Can GSTM1 and GSTT1 polymorphisms predict clinical outcomes of chemotherapy in gastric and colorectal cancers? A result based on the previous reports
Authors Liu H, Shi W, Zhao L, Dai D, Gao J, Kong X
Received 27 January 2016
Accepted for publication 9 April 2016
Published 21 June 2016 Volume 2016:9 Pages 3683—3694
Checked for plagiarism Yes
Review by Single-blind
Peer reviewers approved by Dr Colin Mak
Peer reviewer comments 3
Editor who approved publication: Dr William Cho
Haixia Liu,1,* Wei Shi,2,* Lianli Zhao,3 Dianlu Dai,4 Jinghua Gao,5 Xiangjun Kong6
1Department of Ultrasound, 2Office of Medical Statistics, 3Human Resource Department, 4Department of Surgical Oncology, 5Department of Medical Oncology, 6Central Laboratory, Cangzhou Central Hospital, Yunhe District, Cangzhou, People’s Republic of China
*These authors contributed equally to this study and should be considered cofirst authors
Background: Gastric and colorectal cancers remain the major causes of cancer-related death. Although chemotherapy improves the prognosis of the patients with gastrointestinal cancers, some patients do not benefit from therapy and are exposed to the adverse effects. The polymorphisms in genes including GSTM1 and GSTT1 have been explored to predict therapeutic efficacy; however, the results were inconsistent and inconclusive.
Materials and methods: A systematic review and meta-analysis was performed by searching relevant studies about the association between the GSTM1 and GSTT1 polymorphisms and chemotherapy efficacy in gastrointestinal cancers in databases such as PubMed, EMBASE, Web of Science, Chinese National Knowledge Infrastructure, and Wanfang database up to January 10, 2016. Subgroup analyses were also performed according to ethnicity, cancer type, evaluation criteria, study type, chemotherapy type, and age.
Results: A total of 19 articles containing 3,217 cases were finally included. Overall analysis suggested that no significance was found between overall toxicity, neurotoxicity, neutropenia, gastrointestinal toxicity, tumor response, and progression-free survival, and the polymorphisms in GSTM1 and GSTT1, while GSTM1 polymorphism associated with overall survival (OS; hazard ratio =1.213, 95% confidence interval =1.060–1.388, P=0.005). Subgroup analyses suggested that neurotoxicity was associated with GSTM1 polymorphism in the Asian population, neutropenia was associated with GSTM1 polymorphism in palliative chemotherapy and older patients (mean age >60 years), and tumor response was associated with GSTT1 polymorphism in gastric cancer and responders defined by complete and partial responses. Meanwhile, GSTM1 was associated with OS in Caucasians, Asians, those with colorectal cancer, and patients with mean age <60 years. GSTT1 polymorphism was also associated with OS in Caucasians and patients with mean age >60 years.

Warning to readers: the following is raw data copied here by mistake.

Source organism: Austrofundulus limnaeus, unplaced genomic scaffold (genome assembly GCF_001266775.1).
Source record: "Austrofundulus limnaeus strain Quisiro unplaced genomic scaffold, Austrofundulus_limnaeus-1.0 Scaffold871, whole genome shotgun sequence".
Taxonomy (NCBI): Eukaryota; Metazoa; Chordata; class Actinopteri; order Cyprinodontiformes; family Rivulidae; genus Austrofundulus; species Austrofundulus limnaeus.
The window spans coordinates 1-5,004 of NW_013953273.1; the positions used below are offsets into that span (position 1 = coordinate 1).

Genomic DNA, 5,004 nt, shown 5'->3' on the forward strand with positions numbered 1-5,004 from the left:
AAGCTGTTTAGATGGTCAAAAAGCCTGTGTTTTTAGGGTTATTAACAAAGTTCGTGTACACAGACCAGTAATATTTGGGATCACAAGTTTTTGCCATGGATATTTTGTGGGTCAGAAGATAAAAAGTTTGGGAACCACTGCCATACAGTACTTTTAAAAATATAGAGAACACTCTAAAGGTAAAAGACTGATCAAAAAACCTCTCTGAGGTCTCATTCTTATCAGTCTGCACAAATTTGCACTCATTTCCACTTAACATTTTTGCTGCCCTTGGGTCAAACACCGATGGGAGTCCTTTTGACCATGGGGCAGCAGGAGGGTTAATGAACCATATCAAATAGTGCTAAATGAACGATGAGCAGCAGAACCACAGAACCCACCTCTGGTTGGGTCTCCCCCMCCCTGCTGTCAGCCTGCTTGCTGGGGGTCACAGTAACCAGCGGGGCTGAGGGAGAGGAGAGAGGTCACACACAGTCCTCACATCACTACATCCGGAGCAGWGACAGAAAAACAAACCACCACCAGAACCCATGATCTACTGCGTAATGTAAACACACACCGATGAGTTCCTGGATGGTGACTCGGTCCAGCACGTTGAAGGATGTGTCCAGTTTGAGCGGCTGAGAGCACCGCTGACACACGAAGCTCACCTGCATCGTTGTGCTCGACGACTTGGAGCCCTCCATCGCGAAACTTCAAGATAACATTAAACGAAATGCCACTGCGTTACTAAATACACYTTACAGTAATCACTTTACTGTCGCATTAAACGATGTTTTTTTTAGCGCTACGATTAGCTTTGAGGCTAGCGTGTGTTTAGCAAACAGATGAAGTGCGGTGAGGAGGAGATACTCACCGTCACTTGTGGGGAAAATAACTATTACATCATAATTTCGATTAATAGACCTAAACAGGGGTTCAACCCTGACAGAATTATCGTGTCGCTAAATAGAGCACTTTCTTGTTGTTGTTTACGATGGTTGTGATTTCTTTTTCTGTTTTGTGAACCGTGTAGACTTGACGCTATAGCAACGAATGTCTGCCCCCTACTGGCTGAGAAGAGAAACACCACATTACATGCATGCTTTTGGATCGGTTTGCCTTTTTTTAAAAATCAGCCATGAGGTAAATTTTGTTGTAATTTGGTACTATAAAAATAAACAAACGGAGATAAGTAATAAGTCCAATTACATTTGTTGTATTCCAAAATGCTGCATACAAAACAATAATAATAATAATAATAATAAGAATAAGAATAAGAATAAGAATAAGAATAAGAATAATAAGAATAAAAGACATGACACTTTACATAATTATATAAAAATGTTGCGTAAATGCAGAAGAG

Conclusion: The polymorphisms in GSTM1 and GSTT1 did not associate with the chemotherapy-related toxicity in gastrointestinal cancers, while GSTT1 polymorphism associated with OS, and further well-designed, larger-scale epidemiological studies are needed to validate our results.
Keywords: meta-analysis, polymorphism, gastrointestinal cancer, chemotherapy, GSTT1, GSTM1
This work is published and licensed by Dove Medical Press Limited. The full terms of this license are available at https://www.dovepress.com/terms.php and incorporate the Creative Commons Attribution - Non Commercial (unported, v3.0) License. By accessing the work you hereby accept the Terms. Non-commercial uses of the work are permitted without any further permission from Dove Medical Press Limited, provided the work is properly attributed. For permission for commercial use of this work, please see paragraphs 4.2 and 5 of our Terms.Download Article [PDF] View Full Text [HTML][Machine readable]